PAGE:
Force majeure clause analysis—a practical guide
Published by a LexisPSL Dispute Resolution expert

The following Dispute Resolution practice note provides comprehensive and up to date legal information covering:

  • Force majeure clause analysis—a practical guide
  • Stage 1—is there a force majeure clause?
  • Stage 2—has there been a force majeure event?
  • Stage 3—identifying the effected obligation
  • Stage 4—how has the force majeure event impacted performance?
  • Stage 5—causation and force majeure
  • Stage 6—alternative performance
  • Stage 7—potential pitfalls
  • Stage 8—next steps

Force majeure clause analysis—a practical guide

This Practice Note provides a step-by-step process for analysing and invoking a force majeure clause. It must be read in conjunction with Practice Note: Force majeure—consequences and contract discharge.

Stage 1—is there a force majeure clause?

There is no legal concept in English law of ‘force majeure’ (contrast this with countries which apply a civil code specifically recognising force majeure, eg, France). Therefore if your client wishes to avoid or limit their liability because of an inability to perform caused by an event such as, eg, the coronavirus (COVID-19) pandemic or the imposition of financial sanctions against Russian entities and individuals/impact of Russia’s invasion of Ukraine in February 2022, then you will need to check that the relevant agreement contains a force majeure clause.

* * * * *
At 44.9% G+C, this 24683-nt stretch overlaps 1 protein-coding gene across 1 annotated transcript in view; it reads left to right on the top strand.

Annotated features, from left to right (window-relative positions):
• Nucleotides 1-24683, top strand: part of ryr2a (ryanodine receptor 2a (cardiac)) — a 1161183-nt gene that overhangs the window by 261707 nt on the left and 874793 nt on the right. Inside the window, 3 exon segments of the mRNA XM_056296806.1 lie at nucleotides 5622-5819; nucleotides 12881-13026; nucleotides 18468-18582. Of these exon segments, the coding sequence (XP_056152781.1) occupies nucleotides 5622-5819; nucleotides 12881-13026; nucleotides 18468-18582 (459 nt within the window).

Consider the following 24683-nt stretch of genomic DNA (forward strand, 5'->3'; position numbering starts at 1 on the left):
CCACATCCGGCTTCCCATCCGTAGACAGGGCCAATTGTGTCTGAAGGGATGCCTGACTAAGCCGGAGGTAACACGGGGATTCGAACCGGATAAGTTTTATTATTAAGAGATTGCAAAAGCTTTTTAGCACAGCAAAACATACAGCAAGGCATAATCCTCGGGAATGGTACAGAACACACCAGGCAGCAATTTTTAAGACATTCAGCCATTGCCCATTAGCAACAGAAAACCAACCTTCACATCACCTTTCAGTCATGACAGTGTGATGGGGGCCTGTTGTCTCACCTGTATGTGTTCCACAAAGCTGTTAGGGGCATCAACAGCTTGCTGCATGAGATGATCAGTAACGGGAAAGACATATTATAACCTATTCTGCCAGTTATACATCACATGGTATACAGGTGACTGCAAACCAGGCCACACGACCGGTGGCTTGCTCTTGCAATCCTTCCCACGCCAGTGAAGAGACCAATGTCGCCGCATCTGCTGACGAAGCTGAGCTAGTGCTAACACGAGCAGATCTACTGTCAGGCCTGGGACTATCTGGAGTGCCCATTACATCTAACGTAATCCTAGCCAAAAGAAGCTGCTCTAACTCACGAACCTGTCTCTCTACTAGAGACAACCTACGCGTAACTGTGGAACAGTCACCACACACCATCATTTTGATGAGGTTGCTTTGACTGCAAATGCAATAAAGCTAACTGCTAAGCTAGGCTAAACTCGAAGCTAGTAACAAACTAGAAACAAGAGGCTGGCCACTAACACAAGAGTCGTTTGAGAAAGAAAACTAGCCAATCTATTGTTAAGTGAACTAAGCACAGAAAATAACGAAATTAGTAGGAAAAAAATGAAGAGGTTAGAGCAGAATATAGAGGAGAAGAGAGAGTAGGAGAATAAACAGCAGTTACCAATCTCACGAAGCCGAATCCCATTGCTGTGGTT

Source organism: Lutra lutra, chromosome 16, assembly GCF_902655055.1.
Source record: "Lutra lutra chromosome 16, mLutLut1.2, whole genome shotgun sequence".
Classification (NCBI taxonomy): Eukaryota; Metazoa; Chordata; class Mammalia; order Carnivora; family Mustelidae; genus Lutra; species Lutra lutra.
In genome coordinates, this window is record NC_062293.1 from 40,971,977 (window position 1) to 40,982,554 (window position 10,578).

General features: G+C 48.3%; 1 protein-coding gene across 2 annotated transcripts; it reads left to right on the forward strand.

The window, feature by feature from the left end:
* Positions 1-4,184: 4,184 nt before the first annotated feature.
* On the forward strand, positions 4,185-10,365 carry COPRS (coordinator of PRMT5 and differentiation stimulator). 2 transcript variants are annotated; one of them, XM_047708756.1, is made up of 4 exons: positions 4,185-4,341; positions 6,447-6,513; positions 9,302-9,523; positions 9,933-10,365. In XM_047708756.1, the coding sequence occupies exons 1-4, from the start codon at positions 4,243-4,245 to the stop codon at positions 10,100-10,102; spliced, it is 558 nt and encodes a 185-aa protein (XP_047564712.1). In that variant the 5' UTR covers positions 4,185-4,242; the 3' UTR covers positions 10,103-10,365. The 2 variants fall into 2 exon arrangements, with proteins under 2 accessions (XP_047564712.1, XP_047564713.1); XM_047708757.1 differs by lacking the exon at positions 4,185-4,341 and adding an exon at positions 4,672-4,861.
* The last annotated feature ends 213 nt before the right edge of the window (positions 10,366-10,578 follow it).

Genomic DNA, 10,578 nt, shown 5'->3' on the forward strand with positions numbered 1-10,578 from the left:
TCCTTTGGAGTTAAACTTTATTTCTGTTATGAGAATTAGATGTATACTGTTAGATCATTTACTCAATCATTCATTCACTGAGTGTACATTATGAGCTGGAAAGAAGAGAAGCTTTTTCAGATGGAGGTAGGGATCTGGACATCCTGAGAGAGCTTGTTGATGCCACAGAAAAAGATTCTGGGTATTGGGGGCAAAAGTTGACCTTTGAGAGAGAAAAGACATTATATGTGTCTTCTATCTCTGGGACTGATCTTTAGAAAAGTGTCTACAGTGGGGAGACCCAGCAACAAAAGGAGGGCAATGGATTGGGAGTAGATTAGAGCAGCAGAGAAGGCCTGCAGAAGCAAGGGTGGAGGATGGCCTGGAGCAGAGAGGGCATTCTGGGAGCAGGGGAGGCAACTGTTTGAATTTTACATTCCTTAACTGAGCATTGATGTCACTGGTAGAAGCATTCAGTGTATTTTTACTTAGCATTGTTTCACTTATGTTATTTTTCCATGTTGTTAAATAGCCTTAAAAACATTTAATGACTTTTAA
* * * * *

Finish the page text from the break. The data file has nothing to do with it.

(For guidance on breaching contractual terms due to financial sanctions more generally, see Practice Note: Termination for breach of contract — Financial sanctions and breach of contract.)

As with any contractual clause, how the force majeure clause is to be interpreted is a matter of established principles of contract interpretation (see Practice Notes: Contract interpretation—the guiding principles and Contract interpretation—rules of contract interpretation) and as discussed further.

In reviewing the agreement, ensure that you conduct a thorough review of the whole agreement and that you understand how different clauses operate and inter-act with one another. See, eg Practice Note: How

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